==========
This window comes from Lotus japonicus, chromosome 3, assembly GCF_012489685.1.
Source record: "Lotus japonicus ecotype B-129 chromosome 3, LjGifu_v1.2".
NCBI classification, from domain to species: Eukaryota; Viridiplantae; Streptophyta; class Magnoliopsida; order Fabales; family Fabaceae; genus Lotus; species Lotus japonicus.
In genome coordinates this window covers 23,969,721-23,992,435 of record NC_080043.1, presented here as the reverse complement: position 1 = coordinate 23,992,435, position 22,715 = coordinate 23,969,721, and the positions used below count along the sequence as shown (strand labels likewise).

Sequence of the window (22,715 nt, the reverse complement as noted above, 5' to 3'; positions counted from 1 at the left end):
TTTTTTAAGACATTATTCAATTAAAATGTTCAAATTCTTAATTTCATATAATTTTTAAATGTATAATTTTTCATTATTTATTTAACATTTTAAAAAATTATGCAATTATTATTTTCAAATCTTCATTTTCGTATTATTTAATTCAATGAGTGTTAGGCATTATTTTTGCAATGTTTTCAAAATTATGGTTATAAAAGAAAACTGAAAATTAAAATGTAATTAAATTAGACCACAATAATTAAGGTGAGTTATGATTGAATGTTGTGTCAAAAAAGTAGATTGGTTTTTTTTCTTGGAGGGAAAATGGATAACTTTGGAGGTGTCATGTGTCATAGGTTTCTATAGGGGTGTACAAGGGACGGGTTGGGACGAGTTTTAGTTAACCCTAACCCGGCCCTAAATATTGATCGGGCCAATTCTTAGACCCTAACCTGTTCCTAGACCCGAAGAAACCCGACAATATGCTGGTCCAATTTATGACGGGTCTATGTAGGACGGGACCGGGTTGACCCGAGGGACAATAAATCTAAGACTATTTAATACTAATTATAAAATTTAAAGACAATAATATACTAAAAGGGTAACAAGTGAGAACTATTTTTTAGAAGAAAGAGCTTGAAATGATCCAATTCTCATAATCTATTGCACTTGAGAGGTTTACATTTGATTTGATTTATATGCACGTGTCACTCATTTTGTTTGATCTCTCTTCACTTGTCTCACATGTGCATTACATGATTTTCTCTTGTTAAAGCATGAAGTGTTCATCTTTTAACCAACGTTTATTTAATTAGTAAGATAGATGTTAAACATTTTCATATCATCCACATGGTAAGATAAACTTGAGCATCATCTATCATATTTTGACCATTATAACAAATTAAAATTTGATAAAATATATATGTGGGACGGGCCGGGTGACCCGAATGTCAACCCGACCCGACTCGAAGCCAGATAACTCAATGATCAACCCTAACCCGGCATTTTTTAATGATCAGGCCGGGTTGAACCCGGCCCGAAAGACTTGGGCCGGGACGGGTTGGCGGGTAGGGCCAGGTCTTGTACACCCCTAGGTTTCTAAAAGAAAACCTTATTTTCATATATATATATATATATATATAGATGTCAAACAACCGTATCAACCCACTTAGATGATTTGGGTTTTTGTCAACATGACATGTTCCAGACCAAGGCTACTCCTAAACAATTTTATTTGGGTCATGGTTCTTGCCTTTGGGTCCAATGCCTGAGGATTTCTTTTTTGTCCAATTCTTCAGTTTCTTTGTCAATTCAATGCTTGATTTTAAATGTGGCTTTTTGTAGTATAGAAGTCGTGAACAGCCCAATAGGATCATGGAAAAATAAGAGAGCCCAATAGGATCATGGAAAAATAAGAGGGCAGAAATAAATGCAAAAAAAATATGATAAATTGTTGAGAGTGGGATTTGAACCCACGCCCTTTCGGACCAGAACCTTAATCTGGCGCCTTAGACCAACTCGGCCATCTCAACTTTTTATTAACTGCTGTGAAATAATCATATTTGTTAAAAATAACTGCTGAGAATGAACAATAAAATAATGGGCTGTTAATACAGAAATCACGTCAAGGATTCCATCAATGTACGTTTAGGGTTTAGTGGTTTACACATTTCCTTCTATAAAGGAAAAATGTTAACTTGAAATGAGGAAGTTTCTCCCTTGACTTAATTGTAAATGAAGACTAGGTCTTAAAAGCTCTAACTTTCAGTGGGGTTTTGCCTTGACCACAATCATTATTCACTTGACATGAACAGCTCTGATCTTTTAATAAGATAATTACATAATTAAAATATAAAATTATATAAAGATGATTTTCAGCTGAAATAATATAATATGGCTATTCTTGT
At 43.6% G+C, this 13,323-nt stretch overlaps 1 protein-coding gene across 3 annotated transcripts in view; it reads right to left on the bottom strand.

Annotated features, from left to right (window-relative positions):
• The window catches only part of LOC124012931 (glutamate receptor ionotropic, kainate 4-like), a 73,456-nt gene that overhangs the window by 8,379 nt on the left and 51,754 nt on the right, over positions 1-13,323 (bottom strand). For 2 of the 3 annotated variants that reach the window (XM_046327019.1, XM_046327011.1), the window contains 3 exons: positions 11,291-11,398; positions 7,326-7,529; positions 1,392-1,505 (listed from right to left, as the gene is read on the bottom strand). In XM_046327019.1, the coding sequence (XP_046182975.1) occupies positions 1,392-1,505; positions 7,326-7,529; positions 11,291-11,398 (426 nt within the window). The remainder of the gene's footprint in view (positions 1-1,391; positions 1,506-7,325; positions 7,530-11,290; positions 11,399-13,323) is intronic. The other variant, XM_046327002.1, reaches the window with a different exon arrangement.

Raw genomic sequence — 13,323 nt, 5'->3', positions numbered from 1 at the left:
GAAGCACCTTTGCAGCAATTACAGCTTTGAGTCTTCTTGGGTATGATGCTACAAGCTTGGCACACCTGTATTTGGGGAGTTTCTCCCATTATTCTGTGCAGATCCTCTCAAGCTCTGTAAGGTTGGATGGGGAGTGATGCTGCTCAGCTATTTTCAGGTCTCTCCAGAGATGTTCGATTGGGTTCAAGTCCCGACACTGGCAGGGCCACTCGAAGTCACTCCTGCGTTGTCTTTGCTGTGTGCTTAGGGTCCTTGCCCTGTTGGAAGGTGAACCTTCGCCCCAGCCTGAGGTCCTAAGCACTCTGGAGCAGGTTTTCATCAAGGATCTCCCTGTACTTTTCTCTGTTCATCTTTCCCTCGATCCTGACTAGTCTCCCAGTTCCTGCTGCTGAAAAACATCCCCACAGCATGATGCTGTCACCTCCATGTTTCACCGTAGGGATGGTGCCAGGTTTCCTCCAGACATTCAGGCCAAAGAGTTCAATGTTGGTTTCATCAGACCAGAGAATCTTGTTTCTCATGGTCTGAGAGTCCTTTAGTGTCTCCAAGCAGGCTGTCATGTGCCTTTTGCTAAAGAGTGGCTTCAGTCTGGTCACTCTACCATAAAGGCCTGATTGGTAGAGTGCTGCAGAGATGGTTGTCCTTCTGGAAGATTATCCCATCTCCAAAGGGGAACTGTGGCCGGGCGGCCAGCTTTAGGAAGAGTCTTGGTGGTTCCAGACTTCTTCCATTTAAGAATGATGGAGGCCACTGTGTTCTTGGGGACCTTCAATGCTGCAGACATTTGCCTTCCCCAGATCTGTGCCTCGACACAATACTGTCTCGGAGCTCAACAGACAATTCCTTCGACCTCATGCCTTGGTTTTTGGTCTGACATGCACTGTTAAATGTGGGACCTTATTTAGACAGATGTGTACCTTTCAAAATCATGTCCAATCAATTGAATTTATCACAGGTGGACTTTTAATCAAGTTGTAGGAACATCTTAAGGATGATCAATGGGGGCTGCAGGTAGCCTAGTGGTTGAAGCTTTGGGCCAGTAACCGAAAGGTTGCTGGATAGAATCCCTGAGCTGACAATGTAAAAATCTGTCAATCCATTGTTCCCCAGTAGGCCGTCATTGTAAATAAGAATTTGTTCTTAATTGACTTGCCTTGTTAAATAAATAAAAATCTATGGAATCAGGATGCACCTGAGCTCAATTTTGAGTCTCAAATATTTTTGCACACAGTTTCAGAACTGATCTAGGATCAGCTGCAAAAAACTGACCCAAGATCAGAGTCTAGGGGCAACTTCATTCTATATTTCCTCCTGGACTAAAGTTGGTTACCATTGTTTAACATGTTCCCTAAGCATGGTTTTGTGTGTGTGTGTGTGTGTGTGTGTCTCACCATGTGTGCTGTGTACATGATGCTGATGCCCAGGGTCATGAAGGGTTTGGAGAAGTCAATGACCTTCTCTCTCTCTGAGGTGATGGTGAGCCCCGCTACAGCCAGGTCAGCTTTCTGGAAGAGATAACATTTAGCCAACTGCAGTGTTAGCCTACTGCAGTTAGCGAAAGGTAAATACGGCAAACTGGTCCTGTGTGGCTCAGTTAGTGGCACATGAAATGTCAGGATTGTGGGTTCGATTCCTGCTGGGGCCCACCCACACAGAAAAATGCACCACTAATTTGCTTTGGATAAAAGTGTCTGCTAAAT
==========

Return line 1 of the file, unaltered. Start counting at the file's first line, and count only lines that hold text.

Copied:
This window comes from Lotus japonicus, chromosome 3, assembly GCF_012489685.1.